A speech code is any rule or regulation that limits, restricts, or bans speech beyond the strict legal limitations upon freedom of speech or press found in the legal definitions of harassment, slander, libel, and fighting words. Such codes are common in the workplace, in universities, and in private organizations. The term may be applied to regulations that do not explicitly prohibit particular words or sentences. Speech codes are often applied for the purpose of suppressing hate speech or other socially disagreeable forms of discourse.
Use of the term is in many cases valuative; those opposing a particular regulation may refer to it as a speech code, while supporters will prefer to describe it as, for example and depending on the circumstances, a harassment policy. This is particularly the case in academic contexts. The difference may be ascertained by determining if the harassment policy bans more than what is legally defined as harassment; one that does is almost certainly a speech code.
One web site describes behavior that speech codes are meant to prevent:
Today, most talk of speech codes is within institutional contexts and refer to colleges or corporations and refers to official lists and rules established by authorities.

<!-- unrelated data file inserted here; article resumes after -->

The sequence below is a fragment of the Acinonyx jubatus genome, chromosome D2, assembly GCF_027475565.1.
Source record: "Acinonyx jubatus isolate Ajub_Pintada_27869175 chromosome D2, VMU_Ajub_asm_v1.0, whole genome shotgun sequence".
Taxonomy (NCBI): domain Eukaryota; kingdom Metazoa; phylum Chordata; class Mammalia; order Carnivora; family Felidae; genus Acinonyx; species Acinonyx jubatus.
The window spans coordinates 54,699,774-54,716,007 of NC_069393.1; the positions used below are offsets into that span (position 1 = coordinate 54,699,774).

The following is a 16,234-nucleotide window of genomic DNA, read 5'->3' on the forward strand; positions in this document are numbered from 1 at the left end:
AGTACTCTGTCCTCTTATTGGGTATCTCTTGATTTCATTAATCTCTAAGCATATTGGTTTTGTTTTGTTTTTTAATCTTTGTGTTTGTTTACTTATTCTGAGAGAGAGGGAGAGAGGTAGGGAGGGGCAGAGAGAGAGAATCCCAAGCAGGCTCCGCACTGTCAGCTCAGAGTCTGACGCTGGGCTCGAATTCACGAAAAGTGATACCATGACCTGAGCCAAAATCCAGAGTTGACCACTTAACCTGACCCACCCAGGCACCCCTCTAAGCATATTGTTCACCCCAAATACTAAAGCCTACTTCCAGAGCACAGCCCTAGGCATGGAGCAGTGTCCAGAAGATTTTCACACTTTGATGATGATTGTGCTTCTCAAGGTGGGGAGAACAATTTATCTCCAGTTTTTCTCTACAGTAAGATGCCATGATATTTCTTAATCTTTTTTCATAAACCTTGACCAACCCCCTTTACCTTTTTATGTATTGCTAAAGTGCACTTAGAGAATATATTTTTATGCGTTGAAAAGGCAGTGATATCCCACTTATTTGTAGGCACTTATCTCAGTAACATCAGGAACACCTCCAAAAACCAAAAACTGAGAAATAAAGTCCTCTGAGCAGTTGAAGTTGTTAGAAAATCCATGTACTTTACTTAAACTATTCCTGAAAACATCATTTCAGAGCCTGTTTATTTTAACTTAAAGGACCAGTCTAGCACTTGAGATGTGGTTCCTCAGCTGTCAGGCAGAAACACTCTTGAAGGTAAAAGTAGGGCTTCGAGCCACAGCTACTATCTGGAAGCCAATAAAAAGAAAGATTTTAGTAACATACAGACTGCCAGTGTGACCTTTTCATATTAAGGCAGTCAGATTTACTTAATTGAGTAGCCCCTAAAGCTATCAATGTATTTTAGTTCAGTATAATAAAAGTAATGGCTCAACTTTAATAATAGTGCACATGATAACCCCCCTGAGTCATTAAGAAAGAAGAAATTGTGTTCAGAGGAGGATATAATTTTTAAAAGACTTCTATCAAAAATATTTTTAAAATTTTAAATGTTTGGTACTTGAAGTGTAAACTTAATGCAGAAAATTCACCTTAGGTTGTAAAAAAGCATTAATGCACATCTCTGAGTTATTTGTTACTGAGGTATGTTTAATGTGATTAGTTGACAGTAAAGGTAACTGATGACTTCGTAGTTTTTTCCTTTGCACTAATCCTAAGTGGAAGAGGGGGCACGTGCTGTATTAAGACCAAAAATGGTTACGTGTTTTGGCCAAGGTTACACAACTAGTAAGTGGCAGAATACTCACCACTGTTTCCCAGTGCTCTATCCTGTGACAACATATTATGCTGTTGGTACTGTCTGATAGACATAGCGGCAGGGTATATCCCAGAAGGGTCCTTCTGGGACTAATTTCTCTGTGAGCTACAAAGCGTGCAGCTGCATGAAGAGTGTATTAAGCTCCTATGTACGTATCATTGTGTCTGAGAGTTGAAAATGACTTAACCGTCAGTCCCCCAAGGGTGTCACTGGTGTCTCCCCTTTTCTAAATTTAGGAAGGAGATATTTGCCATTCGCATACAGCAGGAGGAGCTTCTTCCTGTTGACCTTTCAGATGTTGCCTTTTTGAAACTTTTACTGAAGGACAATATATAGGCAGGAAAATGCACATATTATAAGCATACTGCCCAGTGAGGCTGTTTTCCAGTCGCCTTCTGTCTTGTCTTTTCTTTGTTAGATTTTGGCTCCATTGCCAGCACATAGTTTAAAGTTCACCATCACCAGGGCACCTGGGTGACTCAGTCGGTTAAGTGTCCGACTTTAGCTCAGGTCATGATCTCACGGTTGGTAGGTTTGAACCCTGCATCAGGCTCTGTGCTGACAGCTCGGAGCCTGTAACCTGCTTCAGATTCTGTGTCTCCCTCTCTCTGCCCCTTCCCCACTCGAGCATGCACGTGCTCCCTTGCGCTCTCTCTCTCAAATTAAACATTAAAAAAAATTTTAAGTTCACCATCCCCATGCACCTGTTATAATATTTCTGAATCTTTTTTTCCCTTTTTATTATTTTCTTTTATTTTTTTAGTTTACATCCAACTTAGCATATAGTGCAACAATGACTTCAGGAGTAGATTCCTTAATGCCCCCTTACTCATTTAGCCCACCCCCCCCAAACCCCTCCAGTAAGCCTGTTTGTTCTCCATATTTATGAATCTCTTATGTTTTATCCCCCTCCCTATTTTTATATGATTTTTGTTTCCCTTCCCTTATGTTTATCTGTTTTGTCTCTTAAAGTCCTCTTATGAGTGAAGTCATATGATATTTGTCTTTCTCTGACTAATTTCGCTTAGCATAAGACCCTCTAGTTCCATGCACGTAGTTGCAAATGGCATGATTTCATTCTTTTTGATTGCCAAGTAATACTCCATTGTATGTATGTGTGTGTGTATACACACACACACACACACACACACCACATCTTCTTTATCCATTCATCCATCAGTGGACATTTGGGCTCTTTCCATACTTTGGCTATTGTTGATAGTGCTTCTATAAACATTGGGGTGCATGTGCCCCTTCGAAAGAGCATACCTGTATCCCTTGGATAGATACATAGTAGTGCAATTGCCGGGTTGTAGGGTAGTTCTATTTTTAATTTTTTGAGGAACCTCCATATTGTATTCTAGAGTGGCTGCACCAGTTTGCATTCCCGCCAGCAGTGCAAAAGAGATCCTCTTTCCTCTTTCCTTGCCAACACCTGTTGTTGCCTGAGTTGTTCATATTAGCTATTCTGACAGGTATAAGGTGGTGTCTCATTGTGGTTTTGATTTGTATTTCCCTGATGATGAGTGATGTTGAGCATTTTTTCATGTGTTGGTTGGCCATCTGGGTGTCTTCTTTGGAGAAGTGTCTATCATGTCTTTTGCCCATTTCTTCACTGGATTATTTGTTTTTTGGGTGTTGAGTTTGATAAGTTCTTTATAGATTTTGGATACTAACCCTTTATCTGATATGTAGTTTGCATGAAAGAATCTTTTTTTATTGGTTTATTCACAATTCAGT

One particular case, the University of Pennsylvania “Water Buffalo” case, highlighted reasons for and against speech codes and is typical of such cases. In the University of Pennsylvania case, a freshman faced expulsion when he called African American sorority members “water buffalo”. Some saw the statement as racist while others simply saw it as a general insult. Questions were raised about how far was too far when interpreting and punishing statements like the one in question. The college eventually dropped the charges amid national criticism (Downs, 1993).
The second reason is more abstract, leaving room for argument both for and against the reason. One author states, “Second, [speech codes] are linked to a broader ideological agenda designed to foster an egalitarian vision of social justice” (Downs, 1993). Because many institutions hold such a view in their mission statements, the justification for a policy in line with the views of the institution comes quite naturally. However, opponents of speech codes often maintain that any restriction on speech is a violation of the First Amendment. Because words and phrases typically belonging in the hate speech category could also be used in literature, quoted for socially acceptable purposes or used out loud as examples of what not to say in certain situations, it can be argued that the words and phrases have practical, intrinsic value and therefore should not be banned.
According to one scholar, hate speech complaints are up on campuses everywhere, pressuring universities to create speech codes of their own. He states:
Examples of communication illegal under speech codes include Holocaust denial, racist or sexist speech. More stringent policies include a ban on anything deemed offensive, such as ridicule against another person.